Symptoms of lung cancer
Symptoms of lung cancer develop as the condition progresses. There are usually no signs or symptoms in the early stages.
The main symptoms of lung cancer include:
- a cough that doesn’t go away after three weeks
- a long-standing cough that gets worse
- persistent chest infections
- coughing up blood
- an ache or pain when breathing or coughing
- persistent breathlessness
- persistent tiredness or lack of energy
- loss of appetite or unexplained weight loss
If you have any of these, you should see your GP.
Less common symptoms of lung cancer include:
- changes in the appearance of your fingers, such as becoming more curved or their ends becoming larger (this is known as finger clubbing)
- a high temperature (fever) of 38C (100.4F) or above
- difficulty swallowing or pain when swallowing
- a hoarse voice
- swelling of your face or neck
- persistent chest or shoulder pain
Lung cancer can cause additional symptoms if it spreads to other parts of your body like your brain, liver, bones or lymph nodes (glands).
Symptoms of advanced lung cancer can include:
- bone pain
- jaundice (yellowing of the skin and the whites of the eyes)
- seizures (fits)
- feeling mentally confused
- swelling of the lymph nodes in your chest and neck
- a feeling of weakness in your arms and legs
When to see your GP
See your GP if you have symptoms of lung cancer, see above.
Your GP will ask about your general health and what symptoms you've been experiencing.
You may be asked to have a blood test to rule out some of the possible causes of your symptoms, such as a chest infection.
A chest X-ray is usually the first test used to diagnose lung cancer.
If your chest X-ray suggests you may have lung cancer, you should be referred to a specialist (if you haven't already) in chest conditions such as lung cancer.
Causes of lung cancer
Most cases of lung cancer are caused by smoking, although people who have never smoked can also develop the condition.
Types of lung cancer
Cancer that begins in the lungs is called primary lung cancer.
There are two main types of primary lung cancer. They are:
- non-small-cell lung cancer – the most common type, accounting for more than 80 per cent of cases
- small-cell lung cancer – a less common type that usually spreads faster than non-small-cell lung cancer
The type of lung cancer you have determines which treatments are recommended.
Treating lung cancer
Treatment depends on the type of cancer, how far it's spread and how good your general health is.
If the condition is diagnosed early and the cancerous cells are confined to a small area, surgery to remove the affected area of lung is usually recommended.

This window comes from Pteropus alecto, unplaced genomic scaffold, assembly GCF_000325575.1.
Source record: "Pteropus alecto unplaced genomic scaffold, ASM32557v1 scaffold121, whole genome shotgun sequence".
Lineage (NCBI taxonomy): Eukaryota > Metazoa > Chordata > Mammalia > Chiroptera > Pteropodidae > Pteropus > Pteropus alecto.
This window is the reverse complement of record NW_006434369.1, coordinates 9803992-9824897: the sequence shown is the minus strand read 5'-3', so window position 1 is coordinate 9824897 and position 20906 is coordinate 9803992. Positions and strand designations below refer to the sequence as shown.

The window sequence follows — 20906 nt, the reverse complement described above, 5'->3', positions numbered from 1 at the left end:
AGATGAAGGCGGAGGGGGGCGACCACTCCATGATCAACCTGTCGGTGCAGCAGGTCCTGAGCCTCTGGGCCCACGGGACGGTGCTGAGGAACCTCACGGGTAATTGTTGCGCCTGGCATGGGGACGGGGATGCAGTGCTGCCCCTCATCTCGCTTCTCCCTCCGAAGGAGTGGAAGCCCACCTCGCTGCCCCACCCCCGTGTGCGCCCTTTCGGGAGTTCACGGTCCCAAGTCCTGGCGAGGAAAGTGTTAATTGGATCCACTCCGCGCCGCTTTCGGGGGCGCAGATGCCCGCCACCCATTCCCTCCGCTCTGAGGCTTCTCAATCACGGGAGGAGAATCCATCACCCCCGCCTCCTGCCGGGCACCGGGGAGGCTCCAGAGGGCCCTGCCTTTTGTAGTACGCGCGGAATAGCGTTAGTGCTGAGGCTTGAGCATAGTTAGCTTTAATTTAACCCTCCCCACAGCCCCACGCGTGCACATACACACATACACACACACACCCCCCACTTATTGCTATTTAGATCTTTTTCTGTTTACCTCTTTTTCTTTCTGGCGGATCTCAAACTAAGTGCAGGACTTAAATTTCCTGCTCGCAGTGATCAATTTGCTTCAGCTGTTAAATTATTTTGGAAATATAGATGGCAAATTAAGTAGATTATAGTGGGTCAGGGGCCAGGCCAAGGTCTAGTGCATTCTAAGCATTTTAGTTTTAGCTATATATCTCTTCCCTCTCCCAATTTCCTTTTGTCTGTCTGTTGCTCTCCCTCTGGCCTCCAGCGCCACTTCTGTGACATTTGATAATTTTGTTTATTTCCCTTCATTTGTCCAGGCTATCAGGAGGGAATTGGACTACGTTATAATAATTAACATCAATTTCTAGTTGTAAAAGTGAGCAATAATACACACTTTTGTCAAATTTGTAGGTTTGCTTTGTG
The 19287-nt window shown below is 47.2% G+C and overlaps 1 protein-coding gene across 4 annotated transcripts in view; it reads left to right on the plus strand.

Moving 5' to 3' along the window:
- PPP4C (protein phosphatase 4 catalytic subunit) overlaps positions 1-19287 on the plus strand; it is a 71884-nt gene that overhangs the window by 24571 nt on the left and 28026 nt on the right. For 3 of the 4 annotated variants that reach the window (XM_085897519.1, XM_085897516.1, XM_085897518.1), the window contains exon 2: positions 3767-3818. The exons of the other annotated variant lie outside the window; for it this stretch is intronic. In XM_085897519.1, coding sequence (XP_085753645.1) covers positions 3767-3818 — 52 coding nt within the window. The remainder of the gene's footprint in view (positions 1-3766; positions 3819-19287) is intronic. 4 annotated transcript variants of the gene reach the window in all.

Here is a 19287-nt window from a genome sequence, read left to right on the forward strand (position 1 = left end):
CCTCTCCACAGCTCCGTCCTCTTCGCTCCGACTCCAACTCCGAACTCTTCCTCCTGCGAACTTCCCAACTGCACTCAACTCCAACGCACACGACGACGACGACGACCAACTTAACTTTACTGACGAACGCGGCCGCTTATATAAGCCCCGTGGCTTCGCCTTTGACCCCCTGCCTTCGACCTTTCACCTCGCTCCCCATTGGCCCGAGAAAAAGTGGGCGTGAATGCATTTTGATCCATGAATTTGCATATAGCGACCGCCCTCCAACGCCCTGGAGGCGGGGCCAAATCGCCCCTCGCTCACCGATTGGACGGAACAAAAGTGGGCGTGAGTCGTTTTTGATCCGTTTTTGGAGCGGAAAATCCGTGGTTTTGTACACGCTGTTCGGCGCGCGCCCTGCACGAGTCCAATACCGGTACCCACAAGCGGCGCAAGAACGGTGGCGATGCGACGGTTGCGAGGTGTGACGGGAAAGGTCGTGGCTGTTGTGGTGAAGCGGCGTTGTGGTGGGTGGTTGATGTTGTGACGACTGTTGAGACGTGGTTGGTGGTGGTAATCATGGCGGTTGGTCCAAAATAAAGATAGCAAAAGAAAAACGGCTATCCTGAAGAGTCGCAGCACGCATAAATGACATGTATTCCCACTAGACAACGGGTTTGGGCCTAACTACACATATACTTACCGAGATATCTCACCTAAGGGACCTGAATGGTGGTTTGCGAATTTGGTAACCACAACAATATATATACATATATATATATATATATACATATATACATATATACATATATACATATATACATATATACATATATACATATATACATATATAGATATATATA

If surgery is unsuitable due to your general health, radiotherapy to destroy the cancerous cells may be recommended instead.
If the cancer has spread too far for surgery or radiotherapy to be effective, chemotherapy is usually used.
Preventing lung cancer
If you smoke, the best way to help prevent lung cancer and other serious conditions is to stop smoking as soon as possible.
However long you have been smoking, it's always worth quitting. Every year you don't smoke decreases your risk of getting serious illnesses, such as lung cancer.
After 10 years of not smoking, your chances of developing lung cancer falls to half that of someone who smokes.
Your GP or pharmacist can also give you help and advice about stopping smoking.
Read more about help and advice on stopping smoking and information on free stop smoking services.
Research suggests that eating a low-fat, high-fibre diet, including at least five portions a day of fresh fruit and vegetables and plenty of whole grains, can reduce your risk of lung cancer, as well as other types of cancer and heart disease.
There's strong evidence to suggest that regular exercise can lower the risk of developing lung cancer and other types of cancer.
Adults should do at least 150 minutes (2 hours and 30 minutes) of moderate-intensity aerobic activity each week.
Lung cancer mainly affects older people. It's rare in people younger than 40, and the rates of lung cancer rise sharply with age. A total of 75 per cent of patients diagnosed in Northern Ireland with lung cancer are over the age of 65 years. Incidence rates are highest among men aged 85-89 and among women aged 75-79.
Although people who have never smoked can develop lung cancer, smoking is the main cause (accounting for over 85 per cent of cases).
This is because smoking involves regularly inhaling a number of different toxic substances.
Outlook for lung cancer
Lung cancer doesn't usually cause noticeable symptoms until it's spread through the lungs or into other parts of the body. This means the outlook for the condition isn't as good as many other types of cancer.
Overall, about 1 in 3 people with the condition live for at least a year after they're diagnosed and about 1 in 10 people live at least 5 years.
Survival rates can vary widely, depending on how far the cancer has spread at the time of diagnosis. Early diagnosis can make a big difference.
Living with lung cancer
Lung cancer can affect your daily life in different ways, depending on what stage it's at and the treatment you're having.
Although not all these steps work for everybody, there are several ways you can find support to help you cope (also see more useful links below):
- talk to your friends and family
- talk to other people in the same situation
- know about your condition
- don't try to do too much
- make time for yourself